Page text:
Monday, 1 October 2018

A - Authenticity in Writing

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Welcome to a new series of blog posts titled "Authors' Tips - A to Z of Writing". Eight  authors -- Devika Fernando, Preethi Venugopala, Paromita Goswami, Reet Singh, Ruchi Singh, Sudesna Ghosh, Saiswaroopa Iyer and I -- will be posting on a multitude of subjects  related to writing. 

Topics will be chosen alphabetically and each week we propose to cover at least one or more subject characterized by the Alphabet of the Week. 

So, let's get started....

I've chosen to go with the topic of Authenticity in Writing. 

Authenticity in Writing can mean different things to different writers. For some, it may be the concept of writing something from the heart. If as a reader I enjoy reading mysteries or romances, or as a viewer I pick horror films or supernatural thrillers, this preference will also be reflected in the genre that I choose to write in. It's highly unlikely that someone who does not enjoy reading sci-fi novels will be able to write a believable story in that genre. So, it all comes down to translating your love for the genre, understanding its tropes and making your writing "authentic" to readers.

Authenticity could also be related to story elements. For instance, if you are working on a crime story where a police investigation is in progress, it makes sense to write scenes that are plausible in a real life situation. For that you need to do your research well and get a basic understanding of police work and how a crime investigation would work. Authors are known to conduct interviews with experts to make their scenes as authentic as possible. This is an important aspect because even though stories emerge from our imagination, they have to appear to be plausible. Or else your reader will not go along for the ride.

Stories are made up of a number of characters but are driven by a few (including the protagonist and the antagonist and perhaps a couple more). Being true to your characters is another way of imparting 'authenticity' to your writing. Knowing your characters inside out and understanding their goals and motivations, their behaviour traits, likes and dislikes is critical. If you know what makes them tick, the actions of the characters will be true to the personas that you have created for them. Often readers lose interest in a story when they perceive a character behaving in a manner that is not 'true to his/her character'.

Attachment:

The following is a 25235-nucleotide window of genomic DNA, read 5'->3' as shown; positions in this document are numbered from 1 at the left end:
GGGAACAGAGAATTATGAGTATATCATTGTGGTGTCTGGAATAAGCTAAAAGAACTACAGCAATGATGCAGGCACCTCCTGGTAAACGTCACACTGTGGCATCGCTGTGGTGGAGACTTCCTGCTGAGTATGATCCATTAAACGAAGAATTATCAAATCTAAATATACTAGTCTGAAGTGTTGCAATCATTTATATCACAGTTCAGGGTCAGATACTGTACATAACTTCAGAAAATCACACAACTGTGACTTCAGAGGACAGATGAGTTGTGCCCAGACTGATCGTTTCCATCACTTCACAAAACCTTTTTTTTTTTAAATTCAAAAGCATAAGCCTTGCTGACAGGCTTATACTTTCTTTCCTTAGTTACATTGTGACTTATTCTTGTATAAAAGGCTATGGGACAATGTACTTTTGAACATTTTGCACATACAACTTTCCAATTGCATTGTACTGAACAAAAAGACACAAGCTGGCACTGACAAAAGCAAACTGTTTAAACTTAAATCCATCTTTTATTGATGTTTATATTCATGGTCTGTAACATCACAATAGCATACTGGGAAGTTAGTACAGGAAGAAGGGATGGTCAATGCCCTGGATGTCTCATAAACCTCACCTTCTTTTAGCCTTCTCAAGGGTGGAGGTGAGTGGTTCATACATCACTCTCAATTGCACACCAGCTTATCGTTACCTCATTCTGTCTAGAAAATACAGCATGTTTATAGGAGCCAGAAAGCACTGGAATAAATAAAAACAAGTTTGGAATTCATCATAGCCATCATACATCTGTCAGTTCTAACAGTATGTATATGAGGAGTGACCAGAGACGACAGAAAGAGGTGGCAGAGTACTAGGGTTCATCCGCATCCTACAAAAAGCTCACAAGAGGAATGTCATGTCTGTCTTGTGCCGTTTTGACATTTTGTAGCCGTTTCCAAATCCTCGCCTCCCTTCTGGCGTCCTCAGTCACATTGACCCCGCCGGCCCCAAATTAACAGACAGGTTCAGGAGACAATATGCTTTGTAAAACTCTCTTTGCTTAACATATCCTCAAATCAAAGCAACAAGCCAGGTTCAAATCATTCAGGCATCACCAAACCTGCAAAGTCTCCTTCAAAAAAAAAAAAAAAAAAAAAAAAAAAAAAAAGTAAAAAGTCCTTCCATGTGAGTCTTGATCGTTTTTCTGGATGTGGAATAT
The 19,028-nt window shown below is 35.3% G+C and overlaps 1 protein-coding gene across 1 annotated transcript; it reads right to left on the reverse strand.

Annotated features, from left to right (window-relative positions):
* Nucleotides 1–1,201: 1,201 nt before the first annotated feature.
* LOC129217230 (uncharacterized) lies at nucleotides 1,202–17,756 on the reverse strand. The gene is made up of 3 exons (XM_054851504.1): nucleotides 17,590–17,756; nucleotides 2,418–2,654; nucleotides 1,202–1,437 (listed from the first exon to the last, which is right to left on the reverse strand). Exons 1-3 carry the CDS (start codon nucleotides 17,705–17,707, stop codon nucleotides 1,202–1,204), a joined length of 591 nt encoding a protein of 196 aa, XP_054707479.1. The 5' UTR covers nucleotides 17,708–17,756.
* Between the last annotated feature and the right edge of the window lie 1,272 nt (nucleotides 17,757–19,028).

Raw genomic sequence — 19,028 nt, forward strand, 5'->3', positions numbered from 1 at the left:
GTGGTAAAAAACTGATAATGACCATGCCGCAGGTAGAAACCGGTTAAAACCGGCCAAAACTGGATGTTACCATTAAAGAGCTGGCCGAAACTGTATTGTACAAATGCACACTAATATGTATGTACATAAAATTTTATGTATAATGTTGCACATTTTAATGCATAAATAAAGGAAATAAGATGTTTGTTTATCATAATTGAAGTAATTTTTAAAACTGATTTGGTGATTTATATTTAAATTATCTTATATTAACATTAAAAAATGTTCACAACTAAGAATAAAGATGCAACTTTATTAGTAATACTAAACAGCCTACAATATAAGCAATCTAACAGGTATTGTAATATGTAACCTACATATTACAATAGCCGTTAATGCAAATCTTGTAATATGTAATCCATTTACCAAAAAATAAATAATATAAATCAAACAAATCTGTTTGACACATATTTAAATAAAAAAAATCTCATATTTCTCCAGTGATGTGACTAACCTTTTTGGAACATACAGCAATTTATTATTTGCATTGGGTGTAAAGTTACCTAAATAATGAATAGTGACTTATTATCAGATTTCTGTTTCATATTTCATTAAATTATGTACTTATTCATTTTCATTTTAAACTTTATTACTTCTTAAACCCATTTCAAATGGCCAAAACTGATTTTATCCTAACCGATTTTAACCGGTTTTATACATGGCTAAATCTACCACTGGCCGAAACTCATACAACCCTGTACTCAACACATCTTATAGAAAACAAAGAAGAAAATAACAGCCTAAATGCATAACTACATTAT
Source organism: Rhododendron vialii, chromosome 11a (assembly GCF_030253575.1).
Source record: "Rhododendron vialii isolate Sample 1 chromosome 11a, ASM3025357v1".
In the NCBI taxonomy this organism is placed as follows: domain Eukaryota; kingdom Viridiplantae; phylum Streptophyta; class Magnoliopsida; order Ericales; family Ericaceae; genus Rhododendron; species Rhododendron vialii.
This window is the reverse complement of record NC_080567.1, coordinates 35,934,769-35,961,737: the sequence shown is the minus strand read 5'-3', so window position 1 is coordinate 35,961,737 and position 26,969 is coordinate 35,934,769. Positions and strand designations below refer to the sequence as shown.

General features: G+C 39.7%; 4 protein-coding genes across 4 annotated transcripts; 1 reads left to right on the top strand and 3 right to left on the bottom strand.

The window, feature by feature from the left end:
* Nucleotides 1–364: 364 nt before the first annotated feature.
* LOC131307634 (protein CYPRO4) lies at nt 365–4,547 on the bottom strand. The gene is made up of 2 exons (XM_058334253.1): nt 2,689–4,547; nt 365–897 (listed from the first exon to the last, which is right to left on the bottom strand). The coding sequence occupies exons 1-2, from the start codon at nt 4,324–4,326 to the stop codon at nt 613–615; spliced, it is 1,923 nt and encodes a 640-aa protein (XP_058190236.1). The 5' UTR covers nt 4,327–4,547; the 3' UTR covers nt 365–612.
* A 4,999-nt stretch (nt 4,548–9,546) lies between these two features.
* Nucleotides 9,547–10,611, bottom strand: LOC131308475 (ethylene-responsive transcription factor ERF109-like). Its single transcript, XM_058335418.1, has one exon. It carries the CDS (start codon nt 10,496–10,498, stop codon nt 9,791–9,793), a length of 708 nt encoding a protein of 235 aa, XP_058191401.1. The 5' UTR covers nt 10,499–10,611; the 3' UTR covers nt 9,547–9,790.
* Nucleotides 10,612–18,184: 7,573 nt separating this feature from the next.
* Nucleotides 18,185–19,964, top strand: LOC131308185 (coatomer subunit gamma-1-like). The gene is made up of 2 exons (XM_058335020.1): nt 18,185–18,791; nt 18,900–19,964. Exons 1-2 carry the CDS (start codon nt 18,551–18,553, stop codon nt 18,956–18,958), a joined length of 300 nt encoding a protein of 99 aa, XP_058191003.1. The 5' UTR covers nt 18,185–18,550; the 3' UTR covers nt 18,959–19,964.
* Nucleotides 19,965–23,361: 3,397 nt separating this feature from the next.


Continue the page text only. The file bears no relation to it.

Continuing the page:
Perhaps the best advice comes from screenwriting guru Robert McKee. He exhorts writers to "Write the Truth". Truth, as distinguished from mere facts. Writers, he says, who don't believe in what they write are just propagating lies and half-truths. "Story," says McKee, "is not a dramatised lecture but a meaningful insight into life." So, as a writer and storyteller, you owe it to yourself and to your readers to be authentic.

Would love to hear your thoughts. Do check out these posts in the series...

Here's the A-List: 

A is for Anti-Heroes by Reet Singh

Authorpreneur by Devika Fernando 

ABDCE Plotting Formula by Preethi Venugopala








12 comments :

  1. I loved Robert McGee's line of thought. Our writing becomes authentic only when we write what we believe in. It certainly will sound half-baked otherwise.

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    1. Exactly, Preethi. Thanks for sharing your thoughts. :)

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  2. Authenticity and not perfectionism.is what works I feel too.Great post.

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  3. Totally agree, being true to your characters is the key! Insightful post.

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  4. Basically, writing from the heart and not worrying about what sells. Authenticity leads to the best writing!

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  5. So many domains in authenticity - lovely pointers, thanks, Adite

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  6. Great post. I, too, love the whole 'truth' vs. 'facts' angle. Because I disagree with the often-touted advice to 'write what you know' as opposed to 'write what you believe in'.

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    1. Write what you believe in seems just right, doesn't it? Thanks for reading, Devika!:)

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